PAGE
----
To learn more about the Education Next survey, go to To access the Fordham report, go here -

On the subject of choice, it is important to note that many naysayers insist that voucher programs cost the taxpayer money, but studies refute this. Most recently, a study from  the Wisconsin Institute for Law and Liberty, decided to look at the cost/benefits of choice schools. They found that:

…students participating in Milwaukee’s voucher program will provide the city, state and students nearly $500 million in economic benefits through 2035 thanks to higher graduation and lower crime rates.

Using data from a crime and graduation study by Corey DeAngelis and Patrick Wolf at the University of Arkansas, the Milwaukee study finds that through 2035 Wisconsin will receive a $473 million benefit from higher graduation rates by choice students. More education translates into higher incomes, more tax revenue and a lower likelihood of reliance on government welfare or other payments. Meanwhile, greater economic opportunity also prevents young adults from turning to crime, which the study estimates will save Wisconsin $1.7 million from fewer misdemeanors and $24 million from fewer felonies over the same 20 years.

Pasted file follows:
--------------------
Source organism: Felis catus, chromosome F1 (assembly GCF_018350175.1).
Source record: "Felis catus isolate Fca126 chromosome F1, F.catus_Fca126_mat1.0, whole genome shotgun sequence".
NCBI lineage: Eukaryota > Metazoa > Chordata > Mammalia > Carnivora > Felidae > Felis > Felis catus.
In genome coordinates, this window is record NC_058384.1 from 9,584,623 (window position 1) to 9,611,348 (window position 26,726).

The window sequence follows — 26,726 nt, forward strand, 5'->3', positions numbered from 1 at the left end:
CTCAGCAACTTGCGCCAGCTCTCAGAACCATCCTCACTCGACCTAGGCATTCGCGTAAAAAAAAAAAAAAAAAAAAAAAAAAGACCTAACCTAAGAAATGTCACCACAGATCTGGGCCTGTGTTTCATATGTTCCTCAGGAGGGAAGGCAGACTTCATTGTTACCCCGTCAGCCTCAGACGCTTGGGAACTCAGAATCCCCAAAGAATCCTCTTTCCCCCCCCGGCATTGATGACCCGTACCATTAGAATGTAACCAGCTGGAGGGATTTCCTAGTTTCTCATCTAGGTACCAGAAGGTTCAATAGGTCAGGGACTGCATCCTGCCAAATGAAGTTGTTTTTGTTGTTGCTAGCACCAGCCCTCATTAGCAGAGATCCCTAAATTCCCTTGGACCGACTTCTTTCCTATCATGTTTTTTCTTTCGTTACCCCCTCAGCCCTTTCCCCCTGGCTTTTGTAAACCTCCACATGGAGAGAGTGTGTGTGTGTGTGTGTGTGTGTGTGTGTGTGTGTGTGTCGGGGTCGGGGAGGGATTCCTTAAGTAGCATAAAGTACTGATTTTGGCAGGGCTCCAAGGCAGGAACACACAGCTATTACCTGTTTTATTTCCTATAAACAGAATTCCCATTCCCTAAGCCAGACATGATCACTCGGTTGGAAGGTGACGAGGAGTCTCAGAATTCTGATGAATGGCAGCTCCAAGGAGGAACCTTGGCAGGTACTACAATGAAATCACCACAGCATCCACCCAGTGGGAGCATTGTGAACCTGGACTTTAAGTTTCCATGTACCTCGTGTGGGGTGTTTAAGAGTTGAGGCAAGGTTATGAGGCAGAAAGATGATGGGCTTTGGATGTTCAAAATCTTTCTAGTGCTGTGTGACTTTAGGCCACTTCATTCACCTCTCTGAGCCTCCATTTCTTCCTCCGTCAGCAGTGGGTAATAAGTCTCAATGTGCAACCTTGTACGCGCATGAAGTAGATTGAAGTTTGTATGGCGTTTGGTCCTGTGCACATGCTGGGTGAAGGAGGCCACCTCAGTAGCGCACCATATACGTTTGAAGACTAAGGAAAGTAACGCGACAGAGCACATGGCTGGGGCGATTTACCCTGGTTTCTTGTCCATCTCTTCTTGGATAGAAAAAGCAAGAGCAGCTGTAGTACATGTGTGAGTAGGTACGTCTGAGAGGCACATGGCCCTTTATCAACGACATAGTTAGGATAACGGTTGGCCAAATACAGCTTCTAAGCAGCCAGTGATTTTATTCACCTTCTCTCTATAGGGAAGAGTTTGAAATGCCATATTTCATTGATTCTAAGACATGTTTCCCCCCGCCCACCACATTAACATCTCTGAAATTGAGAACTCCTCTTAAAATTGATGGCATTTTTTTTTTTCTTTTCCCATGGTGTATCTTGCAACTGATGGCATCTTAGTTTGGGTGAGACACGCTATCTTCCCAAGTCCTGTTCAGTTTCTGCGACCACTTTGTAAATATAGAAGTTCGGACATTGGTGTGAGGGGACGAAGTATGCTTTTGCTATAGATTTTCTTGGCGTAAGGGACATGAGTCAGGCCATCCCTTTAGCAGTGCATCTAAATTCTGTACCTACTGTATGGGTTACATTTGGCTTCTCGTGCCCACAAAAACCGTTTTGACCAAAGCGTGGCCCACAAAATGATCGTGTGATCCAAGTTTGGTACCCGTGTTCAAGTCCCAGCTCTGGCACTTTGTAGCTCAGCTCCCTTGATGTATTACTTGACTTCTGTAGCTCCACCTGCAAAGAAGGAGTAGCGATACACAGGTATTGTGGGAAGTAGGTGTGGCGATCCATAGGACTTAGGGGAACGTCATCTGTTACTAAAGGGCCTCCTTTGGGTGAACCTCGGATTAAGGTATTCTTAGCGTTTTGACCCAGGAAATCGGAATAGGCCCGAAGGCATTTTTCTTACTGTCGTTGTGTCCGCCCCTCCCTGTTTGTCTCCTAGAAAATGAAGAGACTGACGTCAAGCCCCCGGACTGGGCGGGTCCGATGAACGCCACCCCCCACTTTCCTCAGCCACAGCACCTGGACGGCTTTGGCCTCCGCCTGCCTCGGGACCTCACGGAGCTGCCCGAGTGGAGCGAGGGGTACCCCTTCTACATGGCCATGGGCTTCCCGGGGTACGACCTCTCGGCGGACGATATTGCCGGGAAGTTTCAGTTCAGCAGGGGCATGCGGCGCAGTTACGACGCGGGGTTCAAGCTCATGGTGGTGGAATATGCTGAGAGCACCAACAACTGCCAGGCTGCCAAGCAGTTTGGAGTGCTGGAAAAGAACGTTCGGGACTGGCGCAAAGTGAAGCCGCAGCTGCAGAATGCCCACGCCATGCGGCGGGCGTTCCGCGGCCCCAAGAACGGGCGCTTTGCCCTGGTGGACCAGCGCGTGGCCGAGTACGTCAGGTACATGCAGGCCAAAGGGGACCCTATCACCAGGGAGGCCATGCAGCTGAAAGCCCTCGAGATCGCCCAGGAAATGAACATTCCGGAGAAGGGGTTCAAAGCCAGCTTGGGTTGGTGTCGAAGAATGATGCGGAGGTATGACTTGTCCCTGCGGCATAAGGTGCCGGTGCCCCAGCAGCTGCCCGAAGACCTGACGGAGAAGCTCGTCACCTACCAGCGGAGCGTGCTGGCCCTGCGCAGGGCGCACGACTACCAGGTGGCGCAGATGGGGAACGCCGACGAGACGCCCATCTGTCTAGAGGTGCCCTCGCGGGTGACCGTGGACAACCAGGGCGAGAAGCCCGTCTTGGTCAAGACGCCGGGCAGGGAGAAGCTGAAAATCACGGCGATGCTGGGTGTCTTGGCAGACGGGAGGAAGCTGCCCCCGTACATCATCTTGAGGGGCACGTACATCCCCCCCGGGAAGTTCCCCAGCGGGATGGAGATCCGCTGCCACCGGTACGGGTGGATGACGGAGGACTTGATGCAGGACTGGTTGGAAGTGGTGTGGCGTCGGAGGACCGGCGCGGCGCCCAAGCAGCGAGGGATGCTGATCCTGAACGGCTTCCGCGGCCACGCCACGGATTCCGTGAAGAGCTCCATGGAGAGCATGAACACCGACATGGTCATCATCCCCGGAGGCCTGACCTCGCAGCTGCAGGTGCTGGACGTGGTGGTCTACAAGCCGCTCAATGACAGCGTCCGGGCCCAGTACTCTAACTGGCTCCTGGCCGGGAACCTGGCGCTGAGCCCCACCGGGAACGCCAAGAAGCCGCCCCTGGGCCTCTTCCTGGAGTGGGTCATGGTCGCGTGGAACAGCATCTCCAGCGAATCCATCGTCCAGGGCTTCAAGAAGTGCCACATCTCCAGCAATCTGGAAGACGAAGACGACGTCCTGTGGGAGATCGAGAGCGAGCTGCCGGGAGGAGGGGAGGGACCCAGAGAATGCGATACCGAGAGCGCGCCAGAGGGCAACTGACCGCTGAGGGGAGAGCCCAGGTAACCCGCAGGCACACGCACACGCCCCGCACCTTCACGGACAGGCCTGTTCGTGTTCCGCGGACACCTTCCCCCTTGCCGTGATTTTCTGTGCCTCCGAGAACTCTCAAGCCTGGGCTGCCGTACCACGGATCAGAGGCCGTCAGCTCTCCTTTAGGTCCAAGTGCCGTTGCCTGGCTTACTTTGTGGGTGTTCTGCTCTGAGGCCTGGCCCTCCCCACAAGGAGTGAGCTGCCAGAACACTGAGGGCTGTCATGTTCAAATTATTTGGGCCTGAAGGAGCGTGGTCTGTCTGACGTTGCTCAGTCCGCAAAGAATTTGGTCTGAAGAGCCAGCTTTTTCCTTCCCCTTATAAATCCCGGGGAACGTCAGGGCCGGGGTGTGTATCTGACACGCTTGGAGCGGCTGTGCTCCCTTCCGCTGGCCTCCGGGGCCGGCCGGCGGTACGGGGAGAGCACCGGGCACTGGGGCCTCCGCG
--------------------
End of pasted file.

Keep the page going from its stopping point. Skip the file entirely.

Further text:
Speaking of choice, January 22-28 is National School Choice Week, the aim of which is to “raise public awareness of all types of education options for children. These options include traditional public schools, public charter schools, magnet schools, online learning, private schools, and homeschooling.” There are 21,392 events planned this year,

including pep rallies, science fairs, school tours, policy forums, and rallies in more than 25 state capitals. These celebrations will be attended by tens of millions of Americans in all 50 states over just seven days.

Of the 21,392 events, 16,758 are planned by schools, 2,168 by homeschooling groups, 1,358 by chambers of commerce, and many more by individuals, along with coalitions of policy, advocacy, and education organizations. Each event reflects the community and mission of the individual event planners, focusing on themes like parent information nights, registration fairs, and workforce readiness.